Yoga and Ceramics at B-galleria in Turku, Finland

For their third Slow Art Day, B-galleria in Turku, the former capital city of Finland, held a yoga workshop where participants could take a deep breath, stretch their bodies, and look slowly at surrounding works of art.

After the yoga workshop, participants slowly observed B-galleria’s scholarship holder Aino Ojala’s exhibition Seassa / Among, which consisted of ceramic replicas of parts of the skin of the artist and her friends. Studying this work closely obviously made for a unique slow viewing experience.

We look forward to what B-galleria chooses for its art and slow looking design for 2020.

– Ashley

Meditative Slow Art Day 2019 at Butler Gallery

For Slow Art Day 2019, Butler Gallery in Kilkenny, Ireland invited visitors to slow down, focus, and connect with artworks in the exhibition: Poulaphouca: New Paintings & Works on Paper by Wicklow-based, Texas born artist Sam Reveles.

The event began with a guided meditation facilitated by Suzanne Martius, Hatha Yoga practitioner. 

Guided meditation facilitated by Suzanne Martius.

This was followed with a Slow Art looking session and guided discussion facilitated by Jean Mann, Interim Learning and Public Engagement Curator at Butler Gallery.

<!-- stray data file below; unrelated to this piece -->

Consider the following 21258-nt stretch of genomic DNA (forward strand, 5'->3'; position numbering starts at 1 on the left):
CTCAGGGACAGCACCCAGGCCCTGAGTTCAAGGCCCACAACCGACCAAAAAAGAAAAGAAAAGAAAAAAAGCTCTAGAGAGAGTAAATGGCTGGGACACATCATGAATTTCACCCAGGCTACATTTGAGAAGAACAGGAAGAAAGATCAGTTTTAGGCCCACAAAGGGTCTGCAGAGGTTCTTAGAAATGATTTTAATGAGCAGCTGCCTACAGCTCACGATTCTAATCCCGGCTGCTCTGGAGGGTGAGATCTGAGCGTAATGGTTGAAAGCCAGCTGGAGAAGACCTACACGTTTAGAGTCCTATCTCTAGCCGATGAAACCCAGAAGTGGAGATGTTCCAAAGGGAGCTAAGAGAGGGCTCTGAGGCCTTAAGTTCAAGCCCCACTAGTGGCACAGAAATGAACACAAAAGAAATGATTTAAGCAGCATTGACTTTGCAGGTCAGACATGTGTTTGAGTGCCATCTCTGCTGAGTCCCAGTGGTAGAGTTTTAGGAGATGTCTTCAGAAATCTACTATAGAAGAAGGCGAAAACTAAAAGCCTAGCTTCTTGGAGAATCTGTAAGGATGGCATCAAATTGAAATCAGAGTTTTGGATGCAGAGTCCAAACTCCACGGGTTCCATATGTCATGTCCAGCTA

Jean Mann, Interim Learning and Public Engagement Curator at Butler Gallery, facilitating slow observation of artwork “Elemental Span, 2018” by artist Sam Reveles.

We look forward to what Butler Gallery comes up with for Slow Art Day 2020.

– Ashley

Yoga & Meditative Creation for Slow Art Day at Wanås Konst in Sweden

For Slow Art Day 2019, Wanås Konst – Center for Art and Learning based in southern Sweden organized a full day focused on three main activities: yoga, slow art exploration, and meditative action painting.

The day started with the yoga session led by yoga instructor Risa Larsen, who focused on gaining new energy and a relaxed body and mind.

Then throughout the day, visitors were encouraged to choose five artworks in the sculpture park, taking the time to observe each slowly. 

Finally, in the afternoon, visitors were invited to the “Meditative Action Painting” workshop inspired by the Danish artist Jeppe Hein. Participants filled Tibetan singing bowls with colored water and used a ringer to slowly move around the edge of the bowl to create vibrations. These vibrations then created a work of art by sprinkling colored droplets onto a canvas underneath the bowl.

Meditative Action Painting Workshop
Photo credit: Elin Magnusson

Elin Magnusson, Head of Education at Wanås Konst, reported that many of the visitors stayed for the entire program.

We look forward to seeing what this site-specific, international contemporary art-focused organization has in store for their 2020 Slow Art Day.

– Ashley